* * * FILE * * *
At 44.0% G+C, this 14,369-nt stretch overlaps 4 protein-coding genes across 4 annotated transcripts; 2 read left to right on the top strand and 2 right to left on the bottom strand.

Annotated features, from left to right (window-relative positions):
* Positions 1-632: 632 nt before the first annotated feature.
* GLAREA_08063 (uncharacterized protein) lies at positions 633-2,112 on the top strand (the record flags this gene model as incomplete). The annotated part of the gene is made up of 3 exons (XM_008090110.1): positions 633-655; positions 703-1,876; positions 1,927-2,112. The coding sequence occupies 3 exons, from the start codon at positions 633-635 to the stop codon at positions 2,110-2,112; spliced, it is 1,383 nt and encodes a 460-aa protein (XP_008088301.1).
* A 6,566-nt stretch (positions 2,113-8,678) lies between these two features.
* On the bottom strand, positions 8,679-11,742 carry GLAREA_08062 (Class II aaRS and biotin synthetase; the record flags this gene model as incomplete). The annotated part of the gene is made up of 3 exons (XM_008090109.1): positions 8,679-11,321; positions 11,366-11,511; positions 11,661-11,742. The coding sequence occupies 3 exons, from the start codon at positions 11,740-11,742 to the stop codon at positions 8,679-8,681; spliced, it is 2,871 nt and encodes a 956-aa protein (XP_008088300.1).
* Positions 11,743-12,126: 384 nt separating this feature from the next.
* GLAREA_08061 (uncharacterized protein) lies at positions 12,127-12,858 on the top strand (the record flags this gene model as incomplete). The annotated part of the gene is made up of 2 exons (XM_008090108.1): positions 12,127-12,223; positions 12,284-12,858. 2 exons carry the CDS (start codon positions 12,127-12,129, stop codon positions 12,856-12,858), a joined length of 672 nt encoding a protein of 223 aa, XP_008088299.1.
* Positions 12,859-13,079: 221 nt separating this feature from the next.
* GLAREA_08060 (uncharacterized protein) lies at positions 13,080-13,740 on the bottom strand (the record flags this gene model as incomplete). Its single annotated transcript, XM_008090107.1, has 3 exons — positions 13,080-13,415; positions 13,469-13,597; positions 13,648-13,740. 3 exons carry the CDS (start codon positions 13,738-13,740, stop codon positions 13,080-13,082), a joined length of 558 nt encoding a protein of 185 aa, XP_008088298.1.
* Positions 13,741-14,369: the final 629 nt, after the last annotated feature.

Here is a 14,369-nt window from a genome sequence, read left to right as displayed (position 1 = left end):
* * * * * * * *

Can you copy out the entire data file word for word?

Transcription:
At 44.0% G+C, this 14,369-nt stretch overlaps 4 protein-coding genes across 4 annotated transcripts; 2 read left to right on the top strand and 2 right to left on the bottom strand.

Annotated features, from left to right (window-relative positions):
* Positions 1-632: 632 nt before the first annotated feature.
* GLAREA_08063 (uncharacterized protein) lies at positions 633-2,112 on the top strand (the record flags this gene model as incomplete). The annotated part of the gene is made up of 3 exons (XM_008090110.1): positions 633-655; positions 703-1,876; positions 1,927-2,112. The coding sequence occupies 3 exons, from the start codon at positions 633-635 to the stop codon at positions 2,110-2,112; spliced, it is 1,383 nt and encodes a 460-aa protein (XP_008088301.1).
* A 6,566-nt stretch (positions 2,113-8,678) lies between these two features.
* On the bottom strand, positions 8,679-11,742 carry GLAREA_08062 (Class II aaRS and biotin synthetase; the record flags this gene model as incomplete). The annotated part of the gene is made up of 3 exons (XM_008090109.1): positions 8,679-11,321; positions 11,366-11,511; positions 11,661-11,742. The coding sequence occupies 3 exons, from the start codon at positions 11,740-11,742 to the stop codon at positions 8,679-8,681; spliced, it is 2,871 nt and encodes a 956-aa protein (XP_008088300.1).
* Positions 11,743-12,126: 384 nt separating this feature from the next.
* GLAREA_08061 (uncharacterized protein) lies at positions 12,127-12,858 on the top strand (the record flags this gene model as incomplete). The annotated part of the gene is made up of 2 exons (XM_008090108.1): positions 12,127-12,223; positions 12,284-12,858. 2 exons carry the CDS (start codon positions 12,127-12,129, stop codon positions 12,856-12,858), a joined length of 672 nt encoding a protein of 223 aa, XP_008088299.1.
* Positions 12,859-13,079: 221 nt separating this feature from the next.
* GLAREA_08060 (uncharacterized protein) lies at positions 13,080-13,740 on the bottom strand (the record flags this gene model as incomplete). Its single annotated transcript, XM_008090107.1, has 3 exons — positions 13,080-13,415; positions 13,469-13,597; positions 13,648-13,740. 3 exons carry the CDS (start codon positions 13,738-13,740, stop codon positions 13,080-13,082), a joined length of 558 nt encoding a protein of 185 aa, XP_008088298.1.
* Positions 13,741-14,369: the final 629 nt, after the last annotated feature.

Here is a 14,369-nt window from a genome sequence, read left to right as displayed (position 1 = left end):